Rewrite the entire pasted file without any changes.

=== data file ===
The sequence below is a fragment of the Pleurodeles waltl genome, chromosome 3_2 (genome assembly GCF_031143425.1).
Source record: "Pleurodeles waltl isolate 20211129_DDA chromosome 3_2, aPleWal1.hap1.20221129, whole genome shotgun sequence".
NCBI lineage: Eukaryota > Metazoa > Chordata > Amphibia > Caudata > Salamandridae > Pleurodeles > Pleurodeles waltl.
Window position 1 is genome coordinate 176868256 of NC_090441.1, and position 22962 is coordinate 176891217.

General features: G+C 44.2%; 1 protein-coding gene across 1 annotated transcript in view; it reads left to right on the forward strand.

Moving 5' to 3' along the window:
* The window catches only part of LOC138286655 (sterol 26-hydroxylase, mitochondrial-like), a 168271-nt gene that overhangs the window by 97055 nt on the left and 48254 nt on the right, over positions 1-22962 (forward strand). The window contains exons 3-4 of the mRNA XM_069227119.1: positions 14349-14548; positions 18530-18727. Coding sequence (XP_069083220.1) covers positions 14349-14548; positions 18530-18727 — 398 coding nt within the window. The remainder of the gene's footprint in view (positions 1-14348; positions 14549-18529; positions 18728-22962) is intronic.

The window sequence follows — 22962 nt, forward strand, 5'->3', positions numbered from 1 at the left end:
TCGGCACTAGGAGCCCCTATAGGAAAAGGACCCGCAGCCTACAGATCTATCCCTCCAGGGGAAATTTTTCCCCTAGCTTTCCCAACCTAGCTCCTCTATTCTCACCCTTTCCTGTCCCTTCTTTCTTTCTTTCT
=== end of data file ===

The sequence below is a fragment of the Pleurodeles waltl genome, chromosome 3_2 (genome assembly GCF_031143425.1).
Source record: "Pleurodeles waltl isolate 20211129_DDA chromosome 3_2, aPleWal1.hap1.20221129, whole genome shotgun sequence".
NCBI lineage: Eukaryota > Metazoa > Chordata > Amphibia > Caudata > Salamandridae > Pleurodeles > Pleurodeles waltl.
Window position 1 is genome coordinate 176868256 of NC_090441.1, and position 22962 is coordinate 176891217.

General features: G+C 44.2%; 1 protein-coding gene across 1 annotated transcript in view; it reads left to right on the forward strand.

Moving 5' to 3' along the window:
* The window catches only part of LOC138286655 (sterol 26-hydroxylase, mitochondrial-like), a 168271-nt gene that overhangs the window by 97055 nt on the left and 48254 nt on the right, over positions 1-22962 (forward strand). The window contains exons 3-4 of the mRNA XM_069227119.1: positions 14349-14548; positions 18530-18727. Coding sequence (XP_069083220.1) covers positions 14349-14548; positions 18530-18727 — 398 coding nt within the window. The remainder of the gene's footprint in view (positions 1-14348; positions 14549-18529; positions 18728-22962) is intronic.

The window sequence follows — 22962 nt, forward strand, 5'->3', positions numbered from 1 at the left end:
TCGGCACTAGGAGCCCCTATAGGAAAAGGACCCGCAGCCTACAGATCTATCCCTCCAGGGGAAATTTTTCCCCTAGCTTTCCCAACCTAGCTCCTCTATTCTCACCCTTTCCTGTCCCTTCTTTCTTTCTTTCT